Of course, making TP runs was not going to happen, but Descoteaux worked with the assistant to find a suitable alternative that could be stocked via normal channels just for the executive floor, and the overage directly billed back to the president's office.
"If a tenant comes in with a special request, it really comes down to what you can run through the building as an operating expense and what really needs to be billed back," she says.
Another time, she had someone saying that the space was making her sick. In response to the complaints, Descoteaux had the space and the ductwork cleaned, and two different environmental agencies came in and said the space was fine. But the individual kept complaining. Finally they had to sit down with one of the lease administrators for the account to say they'd done everything that the lease required and there was nothing to indicate anything was wrong with the space, which was accepted by the tenant. "It's all about how well you can communicate that you've done all you can," she says.
Having policies in place to dictate both the escalation and de-escalation steps when responding to a complaint is important, says Kit Tuveson, a facility management consultant, Tuveson & Associates. "Without proper policies, the FM team has no power to say no and everyone else has the power to say 'yes,'" he says. "There has to be some prioritization, some gating, and some feedback. And anybody who wants to buck that system has to get their management's authorization."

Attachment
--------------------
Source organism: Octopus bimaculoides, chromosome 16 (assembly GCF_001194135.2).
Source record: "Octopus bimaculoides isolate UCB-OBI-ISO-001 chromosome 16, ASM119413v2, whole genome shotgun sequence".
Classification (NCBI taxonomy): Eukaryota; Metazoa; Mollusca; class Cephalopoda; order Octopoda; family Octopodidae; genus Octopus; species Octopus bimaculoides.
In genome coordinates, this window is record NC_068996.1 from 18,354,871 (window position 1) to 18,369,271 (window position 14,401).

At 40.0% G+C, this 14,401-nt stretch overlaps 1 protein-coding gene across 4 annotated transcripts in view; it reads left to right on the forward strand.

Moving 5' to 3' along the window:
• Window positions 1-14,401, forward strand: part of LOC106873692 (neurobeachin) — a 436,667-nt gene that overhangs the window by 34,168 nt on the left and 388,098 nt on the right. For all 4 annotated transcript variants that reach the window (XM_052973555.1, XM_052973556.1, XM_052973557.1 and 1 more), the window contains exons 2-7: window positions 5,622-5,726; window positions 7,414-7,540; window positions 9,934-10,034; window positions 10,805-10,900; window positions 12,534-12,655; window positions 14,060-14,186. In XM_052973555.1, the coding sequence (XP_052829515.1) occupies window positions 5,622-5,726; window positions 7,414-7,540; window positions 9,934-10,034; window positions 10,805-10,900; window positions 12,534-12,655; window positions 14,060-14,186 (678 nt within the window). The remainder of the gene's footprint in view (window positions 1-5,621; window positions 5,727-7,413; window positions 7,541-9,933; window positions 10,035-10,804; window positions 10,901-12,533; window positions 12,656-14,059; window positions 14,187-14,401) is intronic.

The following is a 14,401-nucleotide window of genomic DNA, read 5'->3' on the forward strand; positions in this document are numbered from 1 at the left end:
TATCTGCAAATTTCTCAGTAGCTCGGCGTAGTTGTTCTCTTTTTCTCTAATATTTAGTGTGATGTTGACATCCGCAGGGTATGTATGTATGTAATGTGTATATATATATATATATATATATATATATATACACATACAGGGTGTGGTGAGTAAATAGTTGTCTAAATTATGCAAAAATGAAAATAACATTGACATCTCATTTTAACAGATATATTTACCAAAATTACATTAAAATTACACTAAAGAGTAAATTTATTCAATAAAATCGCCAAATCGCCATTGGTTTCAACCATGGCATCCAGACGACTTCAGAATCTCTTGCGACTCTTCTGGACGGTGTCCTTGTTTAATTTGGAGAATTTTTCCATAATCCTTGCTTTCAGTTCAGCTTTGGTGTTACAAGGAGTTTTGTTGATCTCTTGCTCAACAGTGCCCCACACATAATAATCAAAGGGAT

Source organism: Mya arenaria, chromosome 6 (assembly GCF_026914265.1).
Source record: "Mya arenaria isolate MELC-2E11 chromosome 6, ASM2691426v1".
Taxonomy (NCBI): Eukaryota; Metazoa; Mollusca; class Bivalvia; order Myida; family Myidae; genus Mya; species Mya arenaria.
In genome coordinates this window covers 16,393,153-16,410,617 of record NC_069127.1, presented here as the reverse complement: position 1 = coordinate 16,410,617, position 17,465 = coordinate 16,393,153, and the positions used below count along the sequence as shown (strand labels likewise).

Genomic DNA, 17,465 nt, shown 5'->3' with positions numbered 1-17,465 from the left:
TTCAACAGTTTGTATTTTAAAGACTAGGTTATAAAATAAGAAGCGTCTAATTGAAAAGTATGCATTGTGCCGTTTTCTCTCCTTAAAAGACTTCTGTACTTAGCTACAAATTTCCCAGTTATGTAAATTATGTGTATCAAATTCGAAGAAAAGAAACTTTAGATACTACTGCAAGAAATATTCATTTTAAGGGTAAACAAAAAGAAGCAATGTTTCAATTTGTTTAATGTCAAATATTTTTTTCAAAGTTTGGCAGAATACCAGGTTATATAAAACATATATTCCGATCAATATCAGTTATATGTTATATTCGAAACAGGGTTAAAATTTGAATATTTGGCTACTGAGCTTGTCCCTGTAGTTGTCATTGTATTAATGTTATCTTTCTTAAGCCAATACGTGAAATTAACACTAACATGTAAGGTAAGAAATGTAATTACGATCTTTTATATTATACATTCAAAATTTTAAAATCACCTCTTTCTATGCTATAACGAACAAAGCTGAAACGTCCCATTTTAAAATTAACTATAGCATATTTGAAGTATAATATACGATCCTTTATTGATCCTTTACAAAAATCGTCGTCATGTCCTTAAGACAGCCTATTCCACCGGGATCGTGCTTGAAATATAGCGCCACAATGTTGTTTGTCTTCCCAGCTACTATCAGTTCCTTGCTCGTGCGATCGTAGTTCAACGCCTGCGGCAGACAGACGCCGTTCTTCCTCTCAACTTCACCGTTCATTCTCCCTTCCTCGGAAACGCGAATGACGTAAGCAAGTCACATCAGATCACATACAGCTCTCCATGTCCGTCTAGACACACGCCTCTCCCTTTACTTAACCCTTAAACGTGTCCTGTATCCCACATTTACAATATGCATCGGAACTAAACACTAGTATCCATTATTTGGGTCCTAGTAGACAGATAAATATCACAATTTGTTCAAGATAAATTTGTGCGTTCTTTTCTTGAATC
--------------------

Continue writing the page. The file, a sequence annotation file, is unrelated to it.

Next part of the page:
Temperature Complaints May Not Be Frivolous
Did you hear the one about the employee who noticed an ant on a raisin on the floor and instead of picking it up and throwing it away, left a note for the facility manager, who happened to be out of the office for three days? Guess how many ants he found when he got back?
Of course you've heard these, and you probably have a stack of stories just like them. Maybe funnier. Maybe worse.
Recently Building Operating Management surveyed readers on complaints, asking you to share some of your stories and your best tricks. The single biggest complaint or request made to respondents of the Building Operating Management survey was temperature, with 68 percent of respondents saying this was their No. 1 issue, with restrooms coming in at a distant second at 10 percent. Temperature is also the largest daily source of complaints, with 16 percent of respondents say they field a hot/cold call every day.